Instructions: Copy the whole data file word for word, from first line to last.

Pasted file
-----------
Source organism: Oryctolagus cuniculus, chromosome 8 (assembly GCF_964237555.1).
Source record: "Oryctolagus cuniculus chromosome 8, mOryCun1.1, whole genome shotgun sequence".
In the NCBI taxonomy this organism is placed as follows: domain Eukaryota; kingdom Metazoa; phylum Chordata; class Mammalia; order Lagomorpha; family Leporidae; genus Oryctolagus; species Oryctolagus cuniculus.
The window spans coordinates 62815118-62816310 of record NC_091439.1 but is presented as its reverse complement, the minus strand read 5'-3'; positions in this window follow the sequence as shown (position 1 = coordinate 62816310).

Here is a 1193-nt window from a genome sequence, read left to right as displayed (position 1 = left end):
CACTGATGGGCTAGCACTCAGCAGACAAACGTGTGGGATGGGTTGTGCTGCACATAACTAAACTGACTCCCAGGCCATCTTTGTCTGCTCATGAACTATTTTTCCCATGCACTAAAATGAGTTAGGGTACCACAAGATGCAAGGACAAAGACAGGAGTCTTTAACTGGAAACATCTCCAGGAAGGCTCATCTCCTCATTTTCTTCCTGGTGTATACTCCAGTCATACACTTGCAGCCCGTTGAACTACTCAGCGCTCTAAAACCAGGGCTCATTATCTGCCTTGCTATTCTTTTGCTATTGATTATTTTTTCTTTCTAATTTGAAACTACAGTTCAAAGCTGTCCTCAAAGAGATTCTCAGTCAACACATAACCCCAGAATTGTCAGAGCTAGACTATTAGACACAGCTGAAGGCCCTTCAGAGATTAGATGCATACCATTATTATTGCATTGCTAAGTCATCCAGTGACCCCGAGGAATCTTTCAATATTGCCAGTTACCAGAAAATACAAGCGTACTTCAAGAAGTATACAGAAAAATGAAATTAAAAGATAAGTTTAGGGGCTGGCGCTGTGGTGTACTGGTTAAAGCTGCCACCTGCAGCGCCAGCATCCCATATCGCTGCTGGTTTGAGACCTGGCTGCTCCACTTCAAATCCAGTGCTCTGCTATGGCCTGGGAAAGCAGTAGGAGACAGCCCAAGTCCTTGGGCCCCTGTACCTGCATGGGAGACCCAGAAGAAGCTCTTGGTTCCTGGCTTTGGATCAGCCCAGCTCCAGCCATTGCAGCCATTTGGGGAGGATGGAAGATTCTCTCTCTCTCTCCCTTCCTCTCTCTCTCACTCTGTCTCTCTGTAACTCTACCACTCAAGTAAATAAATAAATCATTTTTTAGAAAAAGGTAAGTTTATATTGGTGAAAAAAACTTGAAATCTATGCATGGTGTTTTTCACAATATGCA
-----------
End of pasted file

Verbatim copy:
Source organism: Oryctolagus cuniculus, chromosome 8 (assembly GCF_964237555.1).
Source record: "Oryctolagus cuniculus chromosome 8, mOryCun1.1, whole genome shotgun sequence".
In the NCBI taxonomy this organism is placed as follows: domain Eukaryota; kingdom Metazoa; phylum Chordata; class Mammalia; order Lagomorpha; family Leporidae; genus Oryctolagus; species Oryctolagus cuniculus.
The window spans coordinates 62815118-62816310 of record NC_091439.1 but is presented as its reverse complement, the minus strand read 5'-3'; positions in this window follow the sequence as shown (position 1 = coordinate 62816310).

Here is a 1193-nt window from a genome sequence, read left to right as displayed (position 1 = left end):
CACTGATGGGCTAGCACTCAGCAGACAAACGTGTGGGATGGGTTGTGCTGCACATAACTAAACTGACTCCCAGGCCATCTTTGTCTGCTCATGAACTATTTTTCCCATGCACTAAAATGAGTTAGGGTACCACAAGATGCAAGGACAAAGACAGGAGTCTTTAACTGGAAACATCTCCAGGAAGGCTCATCTCCTCATTTTCTTCCTGGTGTATACTCCAGTCATACACTTGCAGCCCGTTGAACTACTCAGCGCTCTAAAACCAGGGCTCATTATCTGCCTTGCTATTCTTTTGCTATTGATTATTTTTTCTTTCTAATTTGAAACTACAGTTCAAAGCTGTCCTCAAAGAGATTCTCAGTCAACACATAACCCCAGAATTGTCAGAGCTAGACTATTAGACACAGCTGAAGGCCCTTCAGAGATTAGATGCATACCATTATTATTGCATTGCTAAGTCATCCAGTGACCCCGAGGAATCTTTCAATATTGCCAGTTACCAGAAAATACAAGCGTACTTCAAGAAGTATACAGAAAAATGAAATTAAAAGATAAGTTTAGGGGCTGGCGCTGTGGTGTACTGGTTAAAGCTGCCACCTGCAGCGCCAGCATCCCATATCGCTGCTGGTTTGAGACCTGGCTGCTCCACTTCAAATCCAGTGCTCTGCTATGGCCTGGGAAAGCAGTAGGAGACAGCCCAAGTCCTTGGGCCCCTGTACCTGCATGGGAGACCCAGAAGAAGCTCTTGGTTCCTGGCTTTGGATCAGCCCAGCTCCAGCCATTGCAGCCATTTGGGGAGGATGGAAGATTCTCTCTCTCTCTCCCTTCCTCTCTCTCTCACTCTGTCTCTCTGTAACTCTACCACTCAAGTAAATAAATAAATCATTTTTTAGAAAAAGGTAAGTTTATATTGGTGAAAAAAACTTGAAATCTATGCATGGTGTTTTTCACAATATGCA